So, the teenage boy says to me:
TB: Mom, I just want you to know that if I come home smelling like weed, I promise it's not me, it's just the people around me.
Me: (thinking, 'Compose yourself here, Jenna.') What is that supposed to mean?
TB: Nothing, I just didn't want you to freak out if I ever smell like weed, because I will never do drugs, it's just that everyone around me does, and I just don't want to get blamed.
Me: What do you mean, 'everyone around you?' Your friends? Because you shouldn't be hanging around anyone who is doing drugs.
TB: Mom, everyone does drugs.
Me: Everyone? Or just the losers?
TB: Most kids, Mom.
Me: Most kids? Or just the stupid loser kids? Your friends?
Me: Your friends, or just people you know?
TB: People I know.
Me: Well, there's a difference. Why are you around anyone doing drugs, ever, anyway?
TB: What am I supposed to do, just jump over all the kids at school when I'm going to class?
Me: Every kid in the hallway and all over campus is smoking weed? You seriously want me to believe that?
TB: . . .and I'm just supposed to fly over them?
Me: Oh, c'mon. They're not standing in the middle of the hallway in between classes, son. I know they're doing it, but they're hiding it a little better than that. It is illegal, you know.
TB: (this news seemed to stun him a bit)
Me: You did know that smoking pot is illegal, right? It's against the law. You can go to jail. (I threw that in for good measure.) And this is junior high. Do you really expect me to believe that you have no choice but to be friends with potheads?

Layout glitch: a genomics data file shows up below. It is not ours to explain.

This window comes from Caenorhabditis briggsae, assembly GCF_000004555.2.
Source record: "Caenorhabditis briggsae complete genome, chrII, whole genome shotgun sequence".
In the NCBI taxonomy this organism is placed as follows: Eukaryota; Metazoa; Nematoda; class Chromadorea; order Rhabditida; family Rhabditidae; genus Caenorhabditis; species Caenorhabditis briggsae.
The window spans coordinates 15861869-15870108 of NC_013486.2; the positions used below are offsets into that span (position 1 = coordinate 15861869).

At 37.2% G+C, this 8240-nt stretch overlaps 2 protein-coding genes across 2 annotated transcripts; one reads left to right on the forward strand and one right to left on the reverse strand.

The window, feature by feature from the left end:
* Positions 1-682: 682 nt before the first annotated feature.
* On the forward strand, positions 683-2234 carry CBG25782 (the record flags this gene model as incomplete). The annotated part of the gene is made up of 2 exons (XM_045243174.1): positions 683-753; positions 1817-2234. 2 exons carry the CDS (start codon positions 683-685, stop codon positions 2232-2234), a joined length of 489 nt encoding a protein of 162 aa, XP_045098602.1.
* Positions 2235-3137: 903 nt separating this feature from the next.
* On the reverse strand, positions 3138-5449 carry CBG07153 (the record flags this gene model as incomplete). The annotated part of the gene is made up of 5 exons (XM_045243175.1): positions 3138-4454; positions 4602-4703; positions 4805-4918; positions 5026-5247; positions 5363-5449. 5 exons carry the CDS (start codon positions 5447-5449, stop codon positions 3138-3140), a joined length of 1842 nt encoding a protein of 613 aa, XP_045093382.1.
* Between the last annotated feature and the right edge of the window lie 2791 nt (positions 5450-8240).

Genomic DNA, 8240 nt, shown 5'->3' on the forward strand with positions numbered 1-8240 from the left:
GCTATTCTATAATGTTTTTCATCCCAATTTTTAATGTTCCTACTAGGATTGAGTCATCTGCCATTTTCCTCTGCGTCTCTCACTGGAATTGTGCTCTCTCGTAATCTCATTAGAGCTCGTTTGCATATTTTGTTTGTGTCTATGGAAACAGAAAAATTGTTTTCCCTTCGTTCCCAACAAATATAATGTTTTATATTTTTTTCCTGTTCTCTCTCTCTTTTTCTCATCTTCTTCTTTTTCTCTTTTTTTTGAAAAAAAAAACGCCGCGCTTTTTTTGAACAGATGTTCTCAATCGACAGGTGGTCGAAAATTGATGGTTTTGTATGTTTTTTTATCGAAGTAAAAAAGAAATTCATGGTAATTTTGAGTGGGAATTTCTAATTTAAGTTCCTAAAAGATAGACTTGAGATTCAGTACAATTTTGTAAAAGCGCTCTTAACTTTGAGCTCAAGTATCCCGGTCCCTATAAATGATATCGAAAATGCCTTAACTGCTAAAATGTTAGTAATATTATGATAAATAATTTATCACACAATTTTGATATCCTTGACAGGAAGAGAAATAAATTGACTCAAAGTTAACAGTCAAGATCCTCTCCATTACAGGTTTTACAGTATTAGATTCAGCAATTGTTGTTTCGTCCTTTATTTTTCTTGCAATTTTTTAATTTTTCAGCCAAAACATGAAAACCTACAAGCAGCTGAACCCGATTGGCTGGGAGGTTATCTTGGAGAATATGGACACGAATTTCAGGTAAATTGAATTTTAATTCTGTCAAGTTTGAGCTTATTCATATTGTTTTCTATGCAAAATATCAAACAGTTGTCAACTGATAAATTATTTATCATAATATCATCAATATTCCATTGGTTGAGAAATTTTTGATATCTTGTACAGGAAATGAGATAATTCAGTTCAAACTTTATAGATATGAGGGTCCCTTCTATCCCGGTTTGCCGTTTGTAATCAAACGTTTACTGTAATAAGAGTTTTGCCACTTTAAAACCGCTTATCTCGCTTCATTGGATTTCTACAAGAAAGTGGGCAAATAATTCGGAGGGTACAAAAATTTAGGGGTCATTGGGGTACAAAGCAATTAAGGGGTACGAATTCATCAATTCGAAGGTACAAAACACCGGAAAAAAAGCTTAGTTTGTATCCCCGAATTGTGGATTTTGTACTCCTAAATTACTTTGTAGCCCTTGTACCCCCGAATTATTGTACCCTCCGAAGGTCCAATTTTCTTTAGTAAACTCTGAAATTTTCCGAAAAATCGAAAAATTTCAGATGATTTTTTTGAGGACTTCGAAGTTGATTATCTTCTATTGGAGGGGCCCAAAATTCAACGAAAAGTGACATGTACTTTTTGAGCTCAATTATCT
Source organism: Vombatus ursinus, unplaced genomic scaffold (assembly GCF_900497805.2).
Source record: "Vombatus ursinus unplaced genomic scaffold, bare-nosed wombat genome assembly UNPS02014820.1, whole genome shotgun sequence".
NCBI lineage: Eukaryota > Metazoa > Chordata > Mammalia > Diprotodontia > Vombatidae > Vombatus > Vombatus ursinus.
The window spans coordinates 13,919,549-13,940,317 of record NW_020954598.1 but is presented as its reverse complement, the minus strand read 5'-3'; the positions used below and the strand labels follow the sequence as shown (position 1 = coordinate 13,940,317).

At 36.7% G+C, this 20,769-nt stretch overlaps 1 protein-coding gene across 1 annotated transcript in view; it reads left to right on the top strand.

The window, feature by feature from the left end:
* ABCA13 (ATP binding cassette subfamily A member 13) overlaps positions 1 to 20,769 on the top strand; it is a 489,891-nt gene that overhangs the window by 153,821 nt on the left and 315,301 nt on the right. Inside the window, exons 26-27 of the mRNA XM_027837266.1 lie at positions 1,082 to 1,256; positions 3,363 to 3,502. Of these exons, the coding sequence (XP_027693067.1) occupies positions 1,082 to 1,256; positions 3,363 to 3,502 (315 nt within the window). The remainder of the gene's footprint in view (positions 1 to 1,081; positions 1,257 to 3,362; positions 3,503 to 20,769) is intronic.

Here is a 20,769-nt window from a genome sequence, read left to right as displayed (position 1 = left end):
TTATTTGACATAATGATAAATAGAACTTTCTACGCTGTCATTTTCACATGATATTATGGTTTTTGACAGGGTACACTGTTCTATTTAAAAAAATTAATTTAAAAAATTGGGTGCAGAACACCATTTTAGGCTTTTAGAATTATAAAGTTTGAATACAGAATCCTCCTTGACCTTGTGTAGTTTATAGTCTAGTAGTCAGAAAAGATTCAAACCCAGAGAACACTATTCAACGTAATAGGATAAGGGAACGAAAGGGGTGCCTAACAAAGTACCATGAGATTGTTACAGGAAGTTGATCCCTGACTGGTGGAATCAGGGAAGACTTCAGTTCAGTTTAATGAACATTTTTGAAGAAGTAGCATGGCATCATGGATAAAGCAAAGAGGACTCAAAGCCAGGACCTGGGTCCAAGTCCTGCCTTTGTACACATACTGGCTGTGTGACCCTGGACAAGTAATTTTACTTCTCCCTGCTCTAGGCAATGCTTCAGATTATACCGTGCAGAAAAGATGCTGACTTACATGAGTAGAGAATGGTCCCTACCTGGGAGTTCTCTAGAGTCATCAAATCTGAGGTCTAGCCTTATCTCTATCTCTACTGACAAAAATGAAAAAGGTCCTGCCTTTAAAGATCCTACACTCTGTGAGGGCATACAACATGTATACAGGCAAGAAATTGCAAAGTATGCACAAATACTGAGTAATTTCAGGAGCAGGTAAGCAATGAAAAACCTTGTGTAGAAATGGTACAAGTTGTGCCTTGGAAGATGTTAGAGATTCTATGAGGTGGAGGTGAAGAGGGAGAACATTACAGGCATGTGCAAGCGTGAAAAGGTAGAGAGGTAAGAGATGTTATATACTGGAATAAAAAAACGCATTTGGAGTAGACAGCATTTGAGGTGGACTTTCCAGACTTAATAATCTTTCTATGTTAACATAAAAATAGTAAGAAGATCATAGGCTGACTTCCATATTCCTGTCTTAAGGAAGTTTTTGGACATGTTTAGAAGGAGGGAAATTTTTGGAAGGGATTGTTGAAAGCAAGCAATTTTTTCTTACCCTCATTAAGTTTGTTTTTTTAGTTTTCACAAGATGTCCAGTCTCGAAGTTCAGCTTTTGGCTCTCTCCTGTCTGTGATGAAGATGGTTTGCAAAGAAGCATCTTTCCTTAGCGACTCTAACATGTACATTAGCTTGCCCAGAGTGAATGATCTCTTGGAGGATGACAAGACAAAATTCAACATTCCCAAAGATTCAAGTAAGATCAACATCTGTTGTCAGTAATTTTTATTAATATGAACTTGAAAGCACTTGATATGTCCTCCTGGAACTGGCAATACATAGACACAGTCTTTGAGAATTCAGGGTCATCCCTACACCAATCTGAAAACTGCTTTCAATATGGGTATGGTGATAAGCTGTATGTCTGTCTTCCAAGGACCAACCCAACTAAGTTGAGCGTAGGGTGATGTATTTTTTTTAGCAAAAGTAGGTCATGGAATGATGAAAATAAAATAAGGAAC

TB: But I'll never do drugs, Mom, I told you.
Me: Because you're so invincible? Nobody is invincible. When you're around something enough, it doesn't seem as bad. I mean, kids smoking weed is so yesterday's news to you, you'd forgotten that every kid doing it is breaking the law.
TB: (silence, and the "she doesn't understand anything look" is on his face)
Me: You've always had courage with your friends in the past. I would hope that if someone you were really friends with decided to start using drugs, that you would have the courage to say to them, 'I really like you, but if you're going to make that choice, I can't hang around you.' That's the kind of boy I've always believed you to be.
TB: (shaking head)
Me: Oh, and don't think I won't pull your butt out of there and homeschool you again, because I will. (Again, for good measure.)
Later. . .
(to Teenage Girl)
TB: Mom's mad at me because my friends smoke weed.
TG: (Gives a great lecture on her own.)
TB is a big talker, to be sure. He always has been. But these are the issues he's dealing with. I do believe that he has decided he will never do drugs, but that isn't enough. I want him to decide he also won't be friends with other kids who will do drugs, especially kids who will in junior high! And I think the 'friends' he's talking about are not really his friends, but after more probing, friends of friends' older siblings, and kids that everyone knows of at school, but still. He's already on a short leash about whose house he can go to. I prefer they all hang out here, because I know me, and I don't know all of them.
Ah, the joys of figuring out life when you're a teenager.
It's a slow death, I tell ya. For me, I mean.